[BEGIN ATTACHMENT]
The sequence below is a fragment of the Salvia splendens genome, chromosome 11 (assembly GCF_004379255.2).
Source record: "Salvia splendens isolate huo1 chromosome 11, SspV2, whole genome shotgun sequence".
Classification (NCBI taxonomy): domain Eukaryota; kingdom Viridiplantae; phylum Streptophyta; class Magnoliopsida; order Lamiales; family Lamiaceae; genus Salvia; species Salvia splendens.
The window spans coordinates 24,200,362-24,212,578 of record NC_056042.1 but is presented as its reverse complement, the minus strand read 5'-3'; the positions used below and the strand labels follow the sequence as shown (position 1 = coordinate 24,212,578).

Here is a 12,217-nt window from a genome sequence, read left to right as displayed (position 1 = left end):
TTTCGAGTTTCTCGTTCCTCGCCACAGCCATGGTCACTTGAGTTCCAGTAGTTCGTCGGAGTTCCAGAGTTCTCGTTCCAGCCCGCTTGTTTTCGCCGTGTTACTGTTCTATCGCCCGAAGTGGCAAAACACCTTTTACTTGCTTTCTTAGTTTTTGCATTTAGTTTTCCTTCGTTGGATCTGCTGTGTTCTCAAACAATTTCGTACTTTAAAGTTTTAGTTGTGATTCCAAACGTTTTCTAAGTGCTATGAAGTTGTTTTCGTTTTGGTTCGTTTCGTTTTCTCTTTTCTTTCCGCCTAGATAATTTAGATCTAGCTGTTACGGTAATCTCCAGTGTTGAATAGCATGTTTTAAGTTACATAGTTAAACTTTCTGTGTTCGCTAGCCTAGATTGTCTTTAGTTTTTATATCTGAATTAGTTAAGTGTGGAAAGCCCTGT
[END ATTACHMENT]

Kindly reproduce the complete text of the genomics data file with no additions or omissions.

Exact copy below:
The sequence below is a fragment of the Salvia splendens genome, chromosome 11 (assembly GCF_004379255.2).
Source record: "Salvia splendens isolate huo1 chromosome 11, SspV2, whole genome shotgun sequence".
Classification (NCBI taxonomy): domain Eukaryota; kingdom Viridiplantae; phylum Streptophyta; class Magnoliopsida; order Lamiales; family Lamiaceae; genus Salvia; species Salvia splendens.
The window spans coordinates 24,200,362-24,212,578 of record NC_056042.1 but is presented as its reverse complement, the minus strand read 5'-3'; the positions used below and the strand labels follow the sequence as shown (position 1 = coordinate 24,212,578).

Here is a 12,217-nt window from a genome sequence, read left to right as displayed (position 1 = left end):
TTTCGAGTTTCTCGTTCCTCGCCACAGCCATGGTCACTTGAGTTCCAGTAGTTCGTCGGAGTTCCAGAGTTCTCGTTCCAGCCCGCTTGTTTTCGCCGTGTTACTGTTCTATCGCCCGAAGTGGCAAAACACCTTTTACTTGCTTTCTTAGTTTTTGCATTTAGTTTTCCTTCGTTGGATCTGCTGTGTTCTCAAACAATTTCGTACTTTAAAGTTTTAGTTGTGATTCCAAACGTTTTCTAAGTGCTATGAAGTTGTTTTCGTTTTGGTTCGTTTCGTTTTCTCTTTTCTTTCCGCCTAGATAATTTAGATCTAGCTGTTACGGTAATCTCCAGTGTTGAATAGCATGTTTTAAGTTACATAGTTAAACTTTCTGTGTTCGCTAGCCTAGATTGTCTTTAGTTTTTATATCTGAATTAGTTAAGTGTGGAAAGCCCTGT